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Computational and Theoretical Neuroscience: From Synapse to Circuitry

Table of Contentes:

Sponsored by the National Institute of Neurological Disorders and Stroke

The Neuroscience Building, Room A
6001 Executive Blvd., Rockville, MD
April 28, 2000

General Report
by Jason L. Pyle

I. Introduction

The National Institute of Neurological Disorders and Stroke (NINDS) recently conducted a workshop to explore applications of computational and theoretical neuroscience. This discipline is loosely defined as the application of rigorous mathematical and physical principles to the solution of neurobiological problems. Scientists from public and private institutions, representing many fields within neurobiology, assembled to discuss the use and future direction of quantitative techniques. A series of brief presentations highlighted the contributions that computational and theoretical approaches have made to our understanding of human neurological processes. The combination of rigorous quantitative science and experimental neurobiology was shown to have solved several previously intractable neuroscience problems. Despite the apparent advantage of increasing computational and theoretical research in neuroscience, economical and cultural restraints have restricted efforts to increase emphasis on computational and theoretical approaches in neurobiology. In order for the NINDS to further its goal of funding basic research pursuant to the improvement of public health, a change in funding structure, education, and institutional culture was recommended to support further computational and theoretical research.

II. Background

The explosion of experimental research techniques has dramatically increased our understanding of the nervous system and its function. The application of molecular biology, genetics, and cell biological techniques to the problems of neurobiology have drawn considerable and well deserved attention. Despite the insight these approaches afford, the business of the nervous system is to gather, process and transmit information; thus, neuroscience is an inherently computational discipline. A mature science of the brain ultimately requires a mathematically based understanding of the information and processing that occurs within the structures of the nervous system. To capitalize on several decades of rewarding experimental research, the NINDS, in partnership with the neuroscience community, has recognized the growing need for rigorous, quantitative research. This workshop marks a new effort by the NINDS to champion computational and theoretical neuroscience.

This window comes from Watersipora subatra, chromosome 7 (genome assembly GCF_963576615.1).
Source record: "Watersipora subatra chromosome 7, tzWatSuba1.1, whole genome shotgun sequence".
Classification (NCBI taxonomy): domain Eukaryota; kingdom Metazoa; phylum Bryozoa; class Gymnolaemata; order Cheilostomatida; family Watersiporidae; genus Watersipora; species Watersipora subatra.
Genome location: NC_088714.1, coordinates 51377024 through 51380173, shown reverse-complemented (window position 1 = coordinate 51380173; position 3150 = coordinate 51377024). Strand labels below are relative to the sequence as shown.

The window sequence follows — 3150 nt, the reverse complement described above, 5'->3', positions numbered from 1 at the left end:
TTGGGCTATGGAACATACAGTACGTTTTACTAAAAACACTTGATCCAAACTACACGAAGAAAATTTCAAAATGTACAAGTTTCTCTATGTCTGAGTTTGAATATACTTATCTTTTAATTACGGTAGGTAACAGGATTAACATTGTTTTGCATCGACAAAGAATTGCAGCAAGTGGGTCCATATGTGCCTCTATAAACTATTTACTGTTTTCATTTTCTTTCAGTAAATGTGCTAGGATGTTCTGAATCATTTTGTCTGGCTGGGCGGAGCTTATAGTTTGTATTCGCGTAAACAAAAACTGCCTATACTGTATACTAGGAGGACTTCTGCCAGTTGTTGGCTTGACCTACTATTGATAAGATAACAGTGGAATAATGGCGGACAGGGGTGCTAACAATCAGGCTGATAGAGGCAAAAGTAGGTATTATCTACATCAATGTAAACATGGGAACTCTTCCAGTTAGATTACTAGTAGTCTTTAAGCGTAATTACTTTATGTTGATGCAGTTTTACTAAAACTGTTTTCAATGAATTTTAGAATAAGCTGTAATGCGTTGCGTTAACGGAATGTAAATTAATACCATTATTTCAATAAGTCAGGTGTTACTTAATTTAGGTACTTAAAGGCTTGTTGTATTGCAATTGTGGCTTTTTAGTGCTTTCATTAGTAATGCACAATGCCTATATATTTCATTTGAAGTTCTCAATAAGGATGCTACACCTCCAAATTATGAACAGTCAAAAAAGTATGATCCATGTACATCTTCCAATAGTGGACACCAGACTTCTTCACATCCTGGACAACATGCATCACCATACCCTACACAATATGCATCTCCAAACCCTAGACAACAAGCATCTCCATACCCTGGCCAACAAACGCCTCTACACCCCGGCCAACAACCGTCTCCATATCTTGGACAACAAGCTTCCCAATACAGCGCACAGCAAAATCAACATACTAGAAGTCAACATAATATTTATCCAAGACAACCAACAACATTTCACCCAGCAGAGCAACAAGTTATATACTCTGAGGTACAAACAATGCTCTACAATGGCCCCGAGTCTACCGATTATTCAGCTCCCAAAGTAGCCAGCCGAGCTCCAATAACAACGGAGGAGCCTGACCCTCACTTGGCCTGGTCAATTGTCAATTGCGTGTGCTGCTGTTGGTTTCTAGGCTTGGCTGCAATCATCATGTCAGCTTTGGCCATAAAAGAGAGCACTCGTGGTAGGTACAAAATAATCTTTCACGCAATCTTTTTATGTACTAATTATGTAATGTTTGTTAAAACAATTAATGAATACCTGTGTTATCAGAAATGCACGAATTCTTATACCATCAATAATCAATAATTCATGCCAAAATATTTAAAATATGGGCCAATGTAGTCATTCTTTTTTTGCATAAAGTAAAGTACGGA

III. Discussion

Distinguished scientists from many fields within neurobiology opened the workshop with brief presentations highlighting current computational and theoretical efforts. Applications to several medically relevant neurological systems were presented and future implications to research, medicine and public health were discussed as follows. For example, a number of physiological processes, including motor control and sleep, are dependent upon neural circuitry that generates rhythmic oscillations. Rhythmic systems are particularly suited to exploration by quantitative techniques, as the study of physical sciences has already established a theoretical foundation. Investigations that model the delicate balance of oscillatory circuits are likely to increase our understanding of neuropharmaceutical and neurosurgical interventions. A complete quantitative understanding of motor control and sensory circuitry will ultimately lead to fully functional prosthetic devices for the handicapped.

Other types of brain circuitry are also amenable to quantitative analysis. Scientists, using a combination of experimental science with computational and theoretical modeling, have explored the visual system for several decades. Experimentation has determined that the retina of the eye transforms visual images into electrical information in the optic nerve, a one million-channel information conduit. Comprehension of such a system is simply impossible without the benefit of quantitative and computational analysis. While great progress has been made, workshop participants agreed that the full utility of computational and theoretical neuroscience has not yet been reached.

The origin of many neurological disorders is still unknown. Our current understanding of synaptic transmission, the process by which information is passed from one neuron to the next, is not sophisticated enough to resolve how minor alterations might result in major diseases, such as movement disorders, mood disorders or schizophrenia. While great strides have been made in elucidating the molecular physiology of synapse function, how information is encoded by the electrical firing of neurons in the brain is still poorly understood. Quantitative analysis of neural systems, from the level of the synapse to the behavior of the awake animal, is likely to be the only means of deciphering the neural code. The goal of NINDS, to understand normal and diseased neurological function, depends on elucidating the principles of information processing that occur in biological neural networks. This is fundamentally a computational and theoretical endeavor.